Comparative outcomes of physician-modified fenestrated/branched endovascular aortic aneurysm repair in the setting of prior failed endovascular aneurysm repair.

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OBJECTIVE: Endovascular treatment of aortic aneurysms involving renal-mesenteric arteries, especially in the setting of prior failed endovascular aneurysm repair (EVAR) typically requires fenestrated/branched endovascular aneurysm repair (F/BEVAR) with a custom-made device (CMD). CMDs are limited to select centers, and physician-modified endografts are an alternative treatment platform. Currently, there is no data on the outcomes of physician-modified F/BEVAR (PM-F/BEVAR) in the setting of failed prior EVAR. The purpose of this study was to evaluate the use of PM-F/BEVAR in patients with prior failed EVAR.

METHODS: A prospective database of consecutive patients treated at a single center with PM-F/BEVAR between March 2021 and November 2022 was retrospectively reviewed. The cohort was stratified by presence of a failed EVAR (type Ia endoleak or aneurysm development proximal to a prior EVAR) prior to PM-F/BEVAR. Demographics, operative details, and postoperative complications were compared between the groups using univariate analysis. One-year survival and freedom from reintervention were compared using the Kaplan-Meier method.

RESULTS: A total of 103 patients underwent PM-F/BEVAR during the study period; 27 (26%) were in the setting of prior EVAR. Patients with prior failed EVAR had similar age (75.2 ± 7.7 vs 71.5 ± 8.8 years; P = .058), male gender (n = 24 ; 89% vs n = 57 ; 75%; P = .130), and comorbid conditions except higher incidence of moderate-to-severe chronic obstructive pulmonary disease (n = 7 ; 26% vs n = 7 ; 9%; P = .047). Overall, aneurysm diameter was 65.5 ± 13.9 mm with aneurysms categorized as juxta-/pararenal in 43% and thoracoabdominal in 57%, with no differences between the groups. Twelve patients (14%) presented with symptomatic/ruptured aneurysms. The average number of target arteries incorporated per patient was 3.8. Four different aortic devices were modified with a greater proportion of Terumo TREO devices used in the failed EVAR group (P = .03). There was no difference in procedure time, radiation dose, or iodinated contrast use between groups. Overall technical success was 99%. Rates of 30-day mortality (n = 0 ; 0% vs n = 3 ; 4%; P = .565) and major adverse events (n = 6 ; 22% vs n = 16 ; 21%; P = 1.0) were similar between groups. For the overall cohort, rates of type 1 or 3 endoleak, branch vessel stenosis/occlusion, and reintervention were 2%, 1%, and 8%, respectively, with no difference between groups. One-year survival (failed EVAR 94% vs no EVAR 82%; P = .756) was similar between groups.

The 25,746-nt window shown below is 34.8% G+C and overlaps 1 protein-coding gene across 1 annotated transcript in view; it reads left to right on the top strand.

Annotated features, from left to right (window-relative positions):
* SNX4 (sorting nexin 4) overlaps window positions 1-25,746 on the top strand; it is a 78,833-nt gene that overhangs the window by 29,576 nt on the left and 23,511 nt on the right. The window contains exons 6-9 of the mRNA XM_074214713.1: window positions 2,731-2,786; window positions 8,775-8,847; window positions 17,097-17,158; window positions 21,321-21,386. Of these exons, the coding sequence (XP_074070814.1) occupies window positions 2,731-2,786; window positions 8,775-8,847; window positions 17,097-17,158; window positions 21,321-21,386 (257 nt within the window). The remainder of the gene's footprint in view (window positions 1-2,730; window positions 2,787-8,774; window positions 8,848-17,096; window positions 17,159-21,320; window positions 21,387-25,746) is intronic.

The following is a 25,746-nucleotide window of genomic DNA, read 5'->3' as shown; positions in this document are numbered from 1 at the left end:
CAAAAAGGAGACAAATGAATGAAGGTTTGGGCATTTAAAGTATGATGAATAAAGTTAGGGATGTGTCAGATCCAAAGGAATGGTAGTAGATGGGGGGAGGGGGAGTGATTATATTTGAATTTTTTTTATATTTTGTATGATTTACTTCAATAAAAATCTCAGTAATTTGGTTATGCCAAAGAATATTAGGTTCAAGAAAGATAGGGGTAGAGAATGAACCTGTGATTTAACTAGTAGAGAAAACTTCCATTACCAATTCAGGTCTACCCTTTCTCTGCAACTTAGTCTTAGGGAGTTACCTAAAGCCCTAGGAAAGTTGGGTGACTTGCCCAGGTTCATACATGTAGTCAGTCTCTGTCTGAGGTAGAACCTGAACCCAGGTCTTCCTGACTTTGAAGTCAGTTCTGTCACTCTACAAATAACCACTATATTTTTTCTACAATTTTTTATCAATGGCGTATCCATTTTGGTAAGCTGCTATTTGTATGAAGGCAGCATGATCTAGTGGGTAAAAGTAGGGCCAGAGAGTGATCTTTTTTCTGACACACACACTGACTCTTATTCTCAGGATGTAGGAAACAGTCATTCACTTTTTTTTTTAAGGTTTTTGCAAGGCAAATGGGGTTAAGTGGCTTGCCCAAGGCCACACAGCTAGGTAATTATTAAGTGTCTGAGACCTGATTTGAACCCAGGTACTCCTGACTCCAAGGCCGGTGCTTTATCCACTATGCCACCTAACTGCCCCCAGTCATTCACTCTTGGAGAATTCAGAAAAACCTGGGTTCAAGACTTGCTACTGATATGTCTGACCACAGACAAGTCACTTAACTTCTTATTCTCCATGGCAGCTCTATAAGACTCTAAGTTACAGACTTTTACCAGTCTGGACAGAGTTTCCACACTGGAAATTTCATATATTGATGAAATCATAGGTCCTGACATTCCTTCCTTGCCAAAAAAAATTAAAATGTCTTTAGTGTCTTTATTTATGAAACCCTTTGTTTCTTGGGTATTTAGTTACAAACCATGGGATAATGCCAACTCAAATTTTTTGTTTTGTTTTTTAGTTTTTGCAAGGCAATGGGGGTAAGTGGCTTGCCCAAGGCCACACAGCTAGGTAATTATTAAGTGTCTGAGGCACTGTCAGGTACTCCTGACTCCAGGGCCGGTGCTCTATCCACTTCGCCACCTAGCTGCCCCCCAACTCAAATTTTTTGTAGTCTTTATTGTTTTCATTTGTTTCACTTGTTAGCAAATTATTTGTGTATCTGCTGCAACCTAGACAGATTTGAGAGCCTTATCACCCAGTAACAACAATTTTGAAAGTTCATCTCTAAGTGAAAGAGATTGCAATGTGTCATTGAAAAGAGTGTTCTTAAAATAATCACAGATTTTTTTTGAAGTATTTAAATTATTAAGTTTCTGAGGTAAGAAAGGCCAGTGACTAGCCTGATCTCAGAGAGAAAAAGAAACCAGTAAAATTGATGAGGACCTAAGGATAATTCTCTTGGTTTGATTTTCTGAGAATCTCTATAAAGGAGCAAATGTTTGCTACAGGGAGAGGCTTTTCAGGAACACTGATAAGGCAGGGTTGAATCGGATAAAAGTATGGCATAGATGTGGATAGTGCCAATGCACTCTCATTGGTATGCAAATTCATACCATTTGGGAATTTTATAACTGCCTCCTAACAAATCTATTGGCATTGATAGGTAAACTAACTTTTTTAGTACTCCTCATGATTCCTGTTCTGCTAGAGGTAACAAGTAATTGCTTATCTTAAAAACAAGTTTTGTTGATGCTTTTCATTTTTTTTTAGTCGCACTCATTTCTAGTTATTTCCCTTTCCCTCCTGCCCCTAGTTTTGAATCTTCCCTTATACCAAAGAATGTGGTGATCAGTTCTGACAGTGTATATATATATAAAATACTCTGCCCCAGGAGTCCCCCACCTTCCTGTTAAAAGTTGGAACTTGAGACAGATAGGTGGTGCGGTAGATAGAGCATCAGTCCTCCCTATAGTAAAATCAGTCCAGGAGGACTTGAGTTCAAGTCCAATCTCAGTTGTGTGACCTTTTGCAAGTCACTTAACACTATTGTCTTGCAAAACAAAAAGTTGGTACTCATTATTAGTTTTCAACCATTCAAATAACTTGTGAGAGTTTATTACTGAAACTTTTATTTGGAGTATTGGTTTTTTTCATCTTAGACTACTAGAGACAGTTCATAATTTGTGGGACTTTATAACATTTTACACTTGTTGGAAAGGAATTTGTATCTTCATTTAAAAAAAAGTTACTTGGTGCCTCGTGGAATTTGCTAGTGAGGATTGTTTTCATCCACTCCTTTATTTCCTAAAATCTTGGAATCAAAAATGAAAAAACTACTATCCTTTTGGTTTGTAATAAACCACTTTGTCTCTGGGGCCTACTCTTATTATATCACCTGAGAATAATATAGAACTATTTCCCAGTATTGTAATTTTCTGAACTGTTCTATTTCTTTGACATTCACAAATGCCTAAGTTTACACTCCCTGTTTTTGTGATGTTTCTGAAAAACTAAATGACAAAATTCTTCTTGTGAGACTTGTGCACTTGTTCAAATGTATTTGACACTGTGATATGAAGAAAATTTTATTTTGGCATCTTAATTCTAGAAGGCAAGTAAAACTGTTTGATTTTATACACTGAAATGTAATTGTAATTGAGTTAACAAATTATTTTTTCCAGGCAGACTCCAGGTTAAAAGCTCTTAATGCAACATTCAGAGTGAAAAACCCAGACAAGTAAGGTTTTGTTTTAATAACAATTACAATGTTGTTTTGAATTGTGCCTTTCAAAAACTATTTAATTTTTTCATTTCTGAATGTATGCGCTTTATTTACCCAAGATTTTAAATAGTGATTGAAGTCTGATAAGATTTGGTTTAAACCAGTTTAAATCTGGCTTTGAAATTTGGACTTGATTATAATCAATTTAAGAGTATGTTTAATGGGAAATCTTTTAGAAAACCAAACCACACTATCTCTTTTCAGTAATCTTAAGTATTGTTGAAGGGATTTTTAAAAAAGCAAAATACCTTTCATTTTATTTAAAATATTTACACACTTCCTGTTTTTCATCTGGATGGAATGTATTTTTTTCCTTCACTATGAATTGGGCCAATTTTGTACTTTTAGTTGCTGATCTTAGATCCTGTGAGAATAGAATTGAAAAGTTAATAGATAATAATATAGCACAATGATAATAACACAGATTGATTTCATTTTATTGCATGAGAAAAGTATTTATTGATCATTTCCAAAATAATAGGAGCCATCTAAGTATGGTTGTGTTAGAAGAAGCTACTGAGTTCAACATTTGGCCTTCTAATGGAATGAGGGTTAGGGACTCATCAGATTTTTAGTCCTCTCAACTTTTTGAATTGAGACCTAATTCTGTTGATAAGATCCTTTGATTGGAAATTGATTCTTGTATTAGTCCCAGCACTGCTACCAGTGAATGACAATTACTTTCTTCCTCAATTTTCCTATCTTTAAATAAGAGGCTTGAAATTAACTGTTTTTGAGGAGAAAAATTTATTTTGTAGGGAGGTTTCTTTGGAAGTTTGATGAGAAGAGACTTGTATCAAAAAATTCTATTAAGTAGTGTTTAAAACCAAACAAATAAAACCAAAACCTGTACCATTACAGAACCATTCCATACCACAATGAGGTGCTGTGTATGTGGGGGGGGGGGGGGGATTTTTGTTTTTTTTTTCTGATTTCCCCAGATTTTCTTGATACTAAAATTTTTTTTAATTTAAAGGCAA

CONCLUSIONS: PM-F/BEVAR is a safe and effective treatment for patients with aneurysms involving the renal-mesenteric arteries in the setting of prior failed EVAR where additional technical challenges may be present. Additional follow-up is warranted to demonstrate long-term efficacy, but early results are encouraging and similar to those using CMDs.




Medical Education | Medicine and Health Sciences





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